Dutch men and Latvian women are the planet’s tallest people but Iranian men and South Korean women have grown the fastest in the last century, according to the largest ever study of height around the world.
Americans, once among the world’s tallest people, have dropped from having men and women at 3rd and 4th in the global height rankings a 100 years earlier, to placing 37th and 42nd respectively in 2014.
The research, led by scientists at Imperial College London and published in the journal eLife, also found some nations have stopped growing over the past 30 to 40 years, despite having spurts at the start of the century studied.
The United States was one of the first wealthy countries to plateau, followed by others including Britain, Finland, and Japan. Meanwhile, people in Spain and Italy and many countries in Latin America and East Asia are still gaining height.
In contrast, some nations in sub-Saharan Africa, North Africa and the Middle East have seen average heights decline over the past three to four decades.
Human height is strongly influenced by nutrition and environmental factors, although genetic factors can also play a role in individuals. Children and teens who are better nourished and live in better environments tend to be taller.
Research suggests a mother’s health and nutrition during pregnancy may also play a role in how tall her children grow.
Height also has lifelong consequences. Some studies have found that taller people tend to live longer, get a better education and earn more. But being tall may also increase some health risks, with studies linking height to a higher risk of developing ovarian and prostate cancers.
“This study gives us a picture of the health of nations over the past century,” said Majid Ezzati, an Imperial professor of public health. He said the findings underlined the need “to address children and adolescents’ environment and nutrition on a global scale.”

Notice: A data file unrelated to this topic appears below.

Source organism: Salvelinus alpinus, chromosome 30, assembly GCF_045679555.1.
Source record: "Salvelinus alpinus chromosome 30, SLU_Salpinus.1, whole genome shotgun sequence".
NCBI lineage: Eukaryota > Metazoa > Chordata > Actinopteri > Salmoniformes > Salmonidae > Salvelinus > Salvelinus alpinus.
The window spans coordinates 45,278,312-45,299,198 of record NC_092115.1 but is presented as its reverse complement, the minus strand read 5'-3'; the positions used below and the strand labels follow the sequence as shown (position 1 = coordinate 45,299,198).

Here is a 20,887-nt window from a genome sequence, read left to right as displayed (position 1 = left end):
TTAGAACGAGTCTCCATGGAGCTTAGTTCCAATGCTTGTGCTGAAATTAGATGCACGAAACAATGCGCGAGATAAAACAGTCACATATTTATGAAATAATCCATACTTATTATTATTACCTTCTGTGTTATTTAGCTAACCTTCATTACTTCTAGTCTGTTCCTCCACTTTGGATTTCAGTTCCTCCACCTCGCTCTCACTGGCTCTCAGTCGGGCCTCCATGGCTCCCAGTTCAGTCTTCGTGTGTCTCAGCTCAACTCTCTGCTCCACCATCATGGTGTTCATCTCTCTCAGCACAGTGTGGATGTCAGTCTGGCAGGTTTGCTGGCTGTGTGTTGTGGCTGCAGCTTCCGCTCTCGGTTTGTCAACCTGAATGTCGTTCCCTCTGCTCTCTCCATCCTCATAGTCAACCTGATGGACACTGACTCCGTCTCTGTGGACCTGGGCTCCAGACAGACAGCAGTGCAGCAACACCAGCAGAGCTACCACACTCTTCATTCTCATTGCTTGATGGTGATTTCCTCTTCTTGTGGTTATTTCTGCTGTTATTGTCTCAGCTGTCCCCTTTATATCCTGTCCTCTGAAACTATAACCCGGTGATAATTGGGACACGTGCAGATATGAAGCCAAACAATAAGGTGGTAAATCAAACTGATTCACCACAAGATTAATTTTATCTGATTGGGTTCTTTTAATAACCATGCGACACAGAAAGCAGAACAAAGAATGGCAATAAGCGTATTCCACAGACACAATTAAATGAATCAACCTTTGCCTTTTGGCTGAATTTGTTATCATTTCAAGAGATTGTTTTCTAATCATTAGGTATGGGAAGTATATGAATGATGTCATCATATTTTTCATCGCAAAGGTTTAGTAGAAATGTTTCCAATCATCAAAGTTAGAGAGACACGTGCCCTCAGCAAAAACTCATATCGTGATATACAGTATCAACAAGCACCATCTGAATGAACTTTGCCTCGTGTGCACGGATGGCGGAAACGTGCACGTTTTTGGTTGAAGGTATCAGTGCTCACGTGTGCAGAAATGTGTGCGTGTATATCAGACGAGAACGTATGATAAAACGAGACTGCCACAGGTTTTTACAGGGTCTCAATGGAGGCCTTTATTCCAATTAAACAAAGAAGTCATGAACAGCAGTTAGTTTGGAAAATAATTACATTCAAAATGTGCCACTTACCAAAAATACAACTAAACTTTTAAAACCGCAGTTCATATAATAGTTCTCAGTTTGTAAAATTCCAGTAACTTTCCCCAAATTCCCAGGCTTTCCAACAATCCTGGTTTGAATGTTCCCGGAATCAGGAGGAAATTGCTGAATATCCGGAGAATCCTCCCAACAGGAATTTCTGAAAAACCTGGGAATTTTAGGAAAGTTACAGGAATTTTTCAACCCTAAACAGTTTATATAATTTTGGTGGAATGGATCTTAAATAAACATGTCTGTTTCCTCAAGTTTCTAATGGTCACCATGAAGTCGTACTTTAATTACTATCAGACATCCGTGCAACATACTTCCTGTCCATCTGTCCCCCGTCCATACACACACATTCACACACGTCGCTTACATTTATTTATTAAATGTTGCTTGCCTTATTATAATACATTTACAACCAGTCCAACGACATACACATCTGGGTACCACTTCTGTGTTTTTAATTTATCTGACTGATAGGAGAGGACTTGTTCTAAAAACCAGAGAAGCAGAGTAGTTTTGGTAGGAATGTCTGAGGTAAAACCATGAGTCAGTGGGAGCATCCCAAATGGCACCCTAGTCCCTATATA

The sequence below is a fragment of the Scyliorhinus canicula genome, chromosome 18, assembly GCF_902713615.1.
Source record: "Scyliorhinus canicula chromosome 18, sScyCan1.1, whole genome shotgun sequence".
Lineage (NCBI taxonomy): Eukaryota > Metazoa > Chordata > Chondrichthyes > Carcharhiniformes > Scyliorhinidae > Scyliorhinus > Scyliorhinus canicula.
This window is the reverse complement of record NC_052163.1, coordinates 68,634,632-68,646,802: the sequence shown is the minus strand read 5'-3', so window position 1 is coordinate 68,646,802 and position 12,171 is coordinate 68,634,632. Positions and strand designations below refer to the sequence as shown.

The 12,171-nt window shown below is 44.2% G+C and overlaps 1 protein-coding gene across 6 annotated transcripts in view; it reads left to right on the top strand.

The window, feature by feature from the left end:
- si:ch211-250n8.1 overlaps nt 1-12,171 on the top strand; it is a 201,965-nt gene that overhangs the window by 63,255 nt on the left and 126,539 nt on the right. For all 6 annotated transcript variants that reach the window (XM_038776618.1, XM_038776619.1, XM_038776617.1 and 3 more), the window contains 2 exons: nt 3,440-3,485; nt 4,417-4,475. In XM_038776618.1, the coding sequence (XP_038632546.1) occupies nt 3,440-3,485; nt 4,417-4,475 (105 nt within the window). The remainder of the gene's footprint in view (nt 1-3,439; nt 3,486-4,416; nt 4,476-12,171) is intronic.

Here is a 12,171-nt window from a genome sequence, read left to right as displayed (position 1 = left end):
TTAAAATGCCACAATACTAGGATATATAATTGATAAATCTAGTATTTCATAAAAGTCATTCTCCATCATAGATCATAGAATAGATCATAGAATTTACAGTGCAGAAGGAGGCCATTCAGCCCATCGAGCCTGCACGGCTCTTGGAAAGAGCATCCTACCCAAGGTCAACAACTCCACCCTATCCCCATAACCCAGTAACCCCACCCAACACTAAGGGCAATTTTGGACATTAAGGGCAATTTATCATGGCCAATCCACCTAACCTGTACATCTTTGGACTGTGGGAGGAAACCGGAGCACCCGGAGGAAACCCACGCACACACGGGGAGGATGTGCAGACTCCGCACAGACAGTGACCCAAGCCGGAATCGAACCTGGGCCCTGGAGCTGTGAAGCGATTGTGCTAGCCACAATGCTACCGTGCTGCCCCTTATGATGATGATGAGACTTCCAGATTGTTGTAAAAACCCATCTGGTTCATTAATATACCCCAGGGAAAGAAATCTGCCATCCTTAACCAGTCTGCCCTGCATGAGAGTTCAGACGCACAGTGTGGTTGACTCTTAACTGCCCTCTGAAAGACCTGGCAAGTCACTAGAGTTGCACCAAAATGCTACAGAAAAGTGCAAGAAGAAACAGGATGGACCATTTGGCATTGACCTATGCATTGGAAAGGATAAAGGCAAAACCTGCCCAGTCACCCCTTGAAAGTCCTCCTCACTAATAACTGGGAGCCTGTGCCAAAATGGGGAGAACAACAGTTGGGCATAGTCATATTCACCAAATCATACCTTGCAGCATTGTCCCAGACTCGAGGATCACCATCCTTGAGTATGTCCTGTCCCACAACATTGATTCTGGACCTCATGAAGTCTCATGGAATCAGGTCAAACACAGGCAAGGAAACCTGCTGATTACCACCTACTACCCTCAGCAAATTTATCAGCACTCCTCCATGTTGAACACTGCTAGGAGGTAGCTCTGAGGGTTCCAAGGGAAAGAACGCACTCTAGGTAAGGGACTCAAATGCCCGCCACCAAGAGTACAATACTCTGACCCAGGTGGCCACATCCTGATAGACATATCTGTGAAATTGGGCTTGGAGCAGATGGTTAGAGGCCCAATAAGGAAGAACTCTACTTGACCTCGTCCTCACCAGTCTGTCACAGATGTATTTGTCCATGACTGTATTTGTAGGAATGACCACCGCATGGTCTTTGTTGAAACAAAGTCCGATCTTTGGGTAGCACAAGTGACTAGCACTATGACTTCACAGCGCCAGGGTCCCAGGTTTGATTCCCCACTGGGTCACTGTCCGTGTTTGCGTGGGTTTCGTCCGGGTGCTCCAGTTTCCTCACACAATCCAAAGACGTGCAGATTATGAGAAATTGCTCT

The 800-strong research team, which worked with the World Health Organization, used data from various sources including military conscription figures, health and nutrition population surveys and epidemiological studies.
The scientists use these to generate height information for 18-year-olds in 1914 through to 18-year-olds in 2014.
They found that Iranian men have gained an average of 16.5 centimeters (cm) in height, and South Korean women 20.2 cm.
The height of men and women in Britain has increased by around 11 cm over the past century, while the height of US men and women has risen by 6 cm and 5 cm. Chinese men and women have gained around 11 cm and 10 cm.
The study also found that:
Dutch men are the tallest, with an average height of 182.5 cm. Latvian women are the tallest, with an average height of 170 cm.
Men from East Timor were the smallest in the world in 2014, with an average height of 160 cm. Women from Guatemala were the smallest in 2014, with an average height of 149 cm.
The difference between the tallest and shortest countries in 2014 was about 23 cm for men – an increase of 4 cm on the height gap in 1914. The height difference between the tallest and shortest countries for women has remained the same across the century, at about 20 cm.
The height difference between men and women has on average remained largely unchanged over 100 years – the average height gap was about 11 cm in 1914 and 12 cm in 2014.
Australian men in 2014 were the only non-European nationality in the top 25 tallest in the world. The nations with the tallest men in 2014 (1914 ranking in brackets): 1. Netherlands (12) 2. Belgium (33) 3. Estonia (4) 4. Latvia (13) 5. Denmark (9) 6. Bosnia and Herzegovina (19) 7. Croatia (22) 8. Serbia (30) 9. Iceland (6) 10. Czech Republic (24) The nations with the tallest women in 2014 (1914 ranking in brackets): 1. Latvia (28) 2. Netherlands (38) 3. Estonia (16) 4. Czech Republic (69) 5. Serbia (93) 6. Slovakia (26) 7. Denmark (11) 8. Lithuania (41) 9. Belarus (42) 10. Ukraine (43).